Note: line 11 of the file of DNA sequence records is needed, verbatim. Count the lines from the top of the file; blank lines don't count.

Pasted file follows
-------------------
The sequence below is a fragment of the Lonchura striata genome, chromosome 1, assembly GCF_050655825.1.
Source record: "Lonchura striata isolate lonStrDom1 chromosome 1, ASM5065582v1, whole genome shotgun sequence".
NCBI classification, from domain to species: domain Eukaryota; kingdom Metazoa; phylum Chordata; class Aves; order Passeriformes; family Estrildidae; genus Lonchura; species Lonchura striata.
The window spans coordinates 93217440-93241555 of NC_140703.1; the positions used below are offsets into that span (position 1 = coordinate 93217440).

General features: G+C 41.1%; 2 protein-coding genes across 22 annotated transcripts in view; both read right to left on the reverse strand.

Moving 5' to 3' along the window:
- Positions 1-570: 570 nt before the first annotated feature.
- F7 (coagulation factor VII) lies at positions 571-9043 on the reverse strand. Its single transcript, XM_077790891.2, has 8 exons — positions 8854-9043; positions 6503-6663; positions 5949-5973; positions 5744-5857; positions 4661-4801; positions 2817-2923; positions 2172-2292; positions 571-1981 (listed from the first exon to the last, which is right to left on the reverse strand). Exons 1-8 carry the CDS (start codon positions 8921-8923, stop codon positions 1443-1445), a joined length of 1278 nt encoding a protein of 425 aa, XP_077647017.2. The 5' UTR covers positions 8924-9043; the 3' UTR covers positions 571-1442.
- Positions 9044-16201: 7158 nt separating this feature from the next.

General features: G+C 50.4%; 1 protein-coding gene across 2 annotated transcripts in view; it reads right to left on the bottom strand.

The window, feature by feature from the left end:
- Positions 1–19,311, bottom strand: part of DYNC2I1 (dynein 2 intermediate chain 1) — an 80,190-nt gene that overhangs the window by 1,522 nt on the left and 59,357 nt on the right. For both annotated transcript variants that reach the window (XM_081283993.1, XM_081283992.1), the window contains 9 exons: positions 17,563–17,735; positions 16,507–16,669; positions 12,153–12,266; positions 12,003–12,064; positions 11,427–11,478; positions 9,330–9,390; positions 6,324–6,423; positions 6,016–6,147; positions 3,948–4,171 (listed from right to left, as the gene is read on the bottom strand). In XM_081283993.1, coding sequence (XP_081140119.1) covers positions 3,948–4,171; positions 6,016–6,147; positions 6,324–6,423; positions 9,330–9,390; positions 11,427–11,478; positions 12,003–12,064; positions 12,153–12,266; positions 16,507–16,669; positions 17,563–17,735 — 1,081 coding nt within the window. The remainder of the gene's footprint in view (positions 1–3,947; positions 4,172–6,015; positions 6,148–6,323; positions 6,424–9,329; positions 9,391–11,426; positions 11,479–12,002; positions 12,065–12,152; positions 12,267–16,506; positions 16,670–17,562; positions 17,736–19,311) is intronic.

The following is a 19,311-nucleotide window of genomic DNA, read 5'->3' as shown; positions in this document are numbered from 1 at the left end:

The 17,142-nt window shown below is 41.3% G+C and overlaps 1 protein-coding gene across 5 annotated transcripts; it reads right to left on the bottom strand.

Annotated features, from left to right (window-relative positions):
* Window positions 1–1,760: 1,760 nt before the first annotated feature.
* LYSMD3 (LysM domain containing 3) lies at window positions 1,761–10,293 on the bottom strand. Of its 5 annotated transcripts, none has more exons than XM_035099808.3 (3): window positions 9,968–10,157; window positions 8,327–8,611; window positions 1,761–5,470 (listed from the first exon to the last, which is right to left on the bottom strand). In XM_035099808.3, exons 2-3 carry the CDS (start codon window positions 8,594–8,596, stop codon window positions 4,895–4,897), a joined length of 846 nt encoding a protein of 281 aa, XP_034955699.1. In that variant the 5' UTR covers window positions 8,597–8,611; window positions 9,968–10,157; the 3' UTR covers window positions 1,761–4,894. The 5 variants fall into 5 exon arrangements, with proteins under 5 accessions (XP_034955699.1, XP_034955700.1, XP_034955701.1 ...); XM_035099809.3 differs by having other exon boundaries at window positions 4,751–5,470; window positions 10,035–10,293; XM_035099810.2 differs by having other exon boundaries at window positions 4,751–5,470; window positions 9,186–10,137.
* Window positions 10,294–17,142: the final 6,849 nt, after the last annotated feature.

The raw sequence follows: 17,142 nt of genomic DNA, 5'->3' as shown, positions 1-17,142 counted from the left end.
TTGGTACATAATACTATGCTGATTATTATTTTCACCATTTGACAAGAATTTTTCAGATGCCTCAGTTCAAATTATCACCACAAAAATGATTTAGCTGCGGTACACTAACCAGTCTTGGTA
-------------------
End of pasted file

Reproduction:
The window, feature by feature from the left end: